That resentment ripples out into the rest of your life. You have less resilience when difficult things happen. When miscommunications and conflicts arise, you’re less able to assume that the other person has good intentions and you jump to conclusions about their motivations. Carrying the internal pain of resentment might make you lash out at others or it might make you pull away. However it plays out, the resentment that forms because of enduring unwanted touch affects everything else you experience and do.
When resentment and enduring sex become the norm, most people pick one of two choices. They avoid sex entirely or they dissociate. Dissociation is a protective strategy because it removes your awareness from the unpleasant situation you find yourself in.
Dissociation can take a lot of different forms. For some people, it looks like “going blank” and tuning out. Maybe you hold still and are unresponsive during sex. Maybe you hold your breath and wait for things to be over. But it doesn’t always look like that.
Dissociation can mean cultivating such a rich and detailed fantasy that you’re hardly even aware of what your partner is doing. Don’t get me wrong- fantasy can be a really fun way to heighten arousal and enhance intimacy. But it can also be used to check out and not pay attention to what’s happening in the moment.
When fantasy becomes a tool to avoid the present situation, it can actually increase your body’s sense of enduring unwanted touch. Your body is still receiving something it doesn’t want while your mind is elsewhere. That reinforces the somatic programming that says that this is something to be expected, rather than something to be changed.
One of my clients cultivated such a strong fantasy life that she could have pleasure and orgasm during sex, even when the physical touch wasn’t what she wanted. As a result, her partner kept doing what he thought was “working,” thinking that it made her feel good.
In our work together, we unpacked the messages she’d received about her pleasure, talked about the relationship habits that kept the two of them stuck, and explored some somatic practices to help her tune into her arousal. She was surprised to discover some new things that made her feel good. Once we’d done all of that, we were able to start looking for ways for the two of them to talk about her newfound sexual self-awareness. It wasn’t a quick fix, but it was much more sustainable. The last I heard, things were going great for them. The first step was identifying how her fantasies were actually dissociation.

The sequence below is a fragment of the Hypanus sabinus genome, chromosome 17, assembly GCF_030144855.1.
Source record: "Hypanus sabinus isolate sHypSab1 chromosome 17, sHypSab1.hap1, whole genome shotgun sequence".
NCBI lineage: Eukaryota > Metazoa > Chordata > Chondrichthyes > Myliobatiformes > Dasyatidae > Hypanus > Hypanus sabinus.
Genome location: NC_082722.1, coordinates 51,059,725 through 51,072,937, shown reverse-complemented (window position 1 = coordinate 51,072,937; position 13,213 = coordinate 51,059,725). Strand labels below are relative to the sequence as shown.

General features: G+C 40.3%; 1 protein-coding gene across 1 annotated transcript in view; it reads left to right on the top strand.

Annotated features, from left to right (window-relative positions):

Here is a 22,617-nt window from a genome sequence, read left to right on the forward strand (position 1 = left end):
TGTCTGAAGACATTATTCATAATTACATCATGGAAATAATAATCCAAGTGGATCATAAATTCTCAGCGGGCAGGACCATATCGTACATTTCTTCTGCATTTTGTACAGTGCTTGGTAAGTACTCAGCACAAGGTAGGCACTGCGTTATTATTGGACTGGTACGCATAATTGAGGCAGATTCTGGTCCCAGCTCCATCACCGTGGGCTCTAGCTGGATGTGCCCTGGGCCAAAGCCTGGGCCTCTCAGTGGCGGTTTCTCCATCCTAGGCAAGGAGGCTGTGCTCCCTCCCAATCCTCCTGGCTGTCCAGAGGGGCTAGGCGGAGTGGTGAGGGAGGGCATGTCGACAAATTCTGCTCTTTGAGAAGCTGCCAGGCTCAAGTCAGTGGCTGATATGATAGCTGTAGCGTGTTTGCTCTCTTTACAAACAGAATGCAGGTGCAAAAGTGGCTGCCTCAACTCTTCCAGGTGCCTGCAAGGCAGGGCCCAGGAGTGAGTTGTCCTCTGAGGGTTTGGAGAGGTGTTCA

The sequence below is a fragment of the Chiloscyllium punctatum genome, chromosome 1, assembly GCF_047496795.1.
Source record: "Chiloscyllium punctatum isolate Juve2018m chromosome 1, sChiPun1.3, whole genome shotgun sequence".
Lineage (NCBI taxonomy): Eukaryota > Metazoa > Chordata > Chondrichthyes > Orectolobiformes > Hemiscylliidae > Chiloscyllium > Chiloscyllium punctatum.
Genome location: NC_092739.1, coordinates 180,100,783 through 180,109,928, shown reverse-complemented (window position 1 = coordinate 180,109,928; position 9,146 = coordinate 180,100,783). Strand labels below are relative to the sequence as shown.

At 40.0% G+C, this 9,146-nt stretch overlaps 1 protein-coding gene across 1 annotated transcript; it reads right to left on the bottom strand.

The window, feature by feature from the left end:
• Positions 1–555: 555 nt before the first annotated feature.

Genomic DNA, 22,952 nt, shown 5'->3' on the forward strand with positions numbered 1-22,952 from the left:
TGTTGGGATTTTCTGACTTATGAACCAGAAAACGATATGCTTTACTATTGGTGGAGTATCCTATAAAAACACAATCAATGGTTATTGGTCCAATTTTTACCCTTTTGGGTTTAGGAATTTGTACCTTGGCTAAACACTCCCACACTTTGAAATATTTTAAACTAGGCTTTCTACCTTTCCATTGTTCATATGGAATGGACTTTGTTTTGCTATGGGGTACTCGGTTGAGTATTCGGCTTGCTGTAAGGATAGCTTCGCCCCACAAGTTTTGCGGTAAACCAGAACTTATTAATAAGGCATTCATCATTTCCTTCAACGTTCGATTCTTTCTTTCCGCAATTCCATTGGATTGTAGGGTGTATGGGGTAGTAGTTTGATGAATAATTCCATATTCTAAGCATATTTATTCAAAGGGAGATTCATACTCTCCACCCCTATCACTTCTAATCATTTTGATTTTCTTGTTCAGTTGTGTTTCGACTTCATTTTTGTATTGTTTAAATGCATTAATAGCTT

Another way we dissociate during sex is by using alcohol or drugs. I’m not saying that having a glass of wine before sex is inherently a problem. But if you’re using it so you don’t have to pay attention to how you feel during sex or if you’re using it as a way to tolerate touch that isn’t what you want, it’s not actually helping. Alcohol or drugs can make it easier to endure during sex, but you’re telling your body that this is simply how sex is supposed to be. Your body learns those lessons well, and sex becomes even more unpleasant.
Enduring unwanted sexual touch doesn’t happen in a vacuum. If your sexual arousal patterns don’t look like what you or your partner imagine they “should” be, that’s a recipe for shame.
Unfortunately, a lot of people think that sex is supposed to look like what they see in porn. But sex in porn is designed to look “good” on camera, in much the same way that a cooking show makes everything look easy. When a TV chef says, “have a cup of chopped bell pepper,” it’s magically there on the counter. There’s no work to make it happen, there’s nothing to clean up, and it looks perfect. A similar thing happens in almost all porn. Nobody has to change positions to alleviate a leg cramp, nobody needs warm-up or lubricant before intercourse, and everyone loves hard, fast, pounding sex.
Of course, there’s nothing wrong with liking that kind of sex, but it’s not what everyone wants. In fact, my experience as a sex coach tells me most people want other kinds of sex, at least some of the time. Unfortunately, if you compare your sexual desires with what you see in porn, you might assume that there’s something wrong with you rather than realizing that there are a lot more ways to enjoy pleasure than what happens on the screen.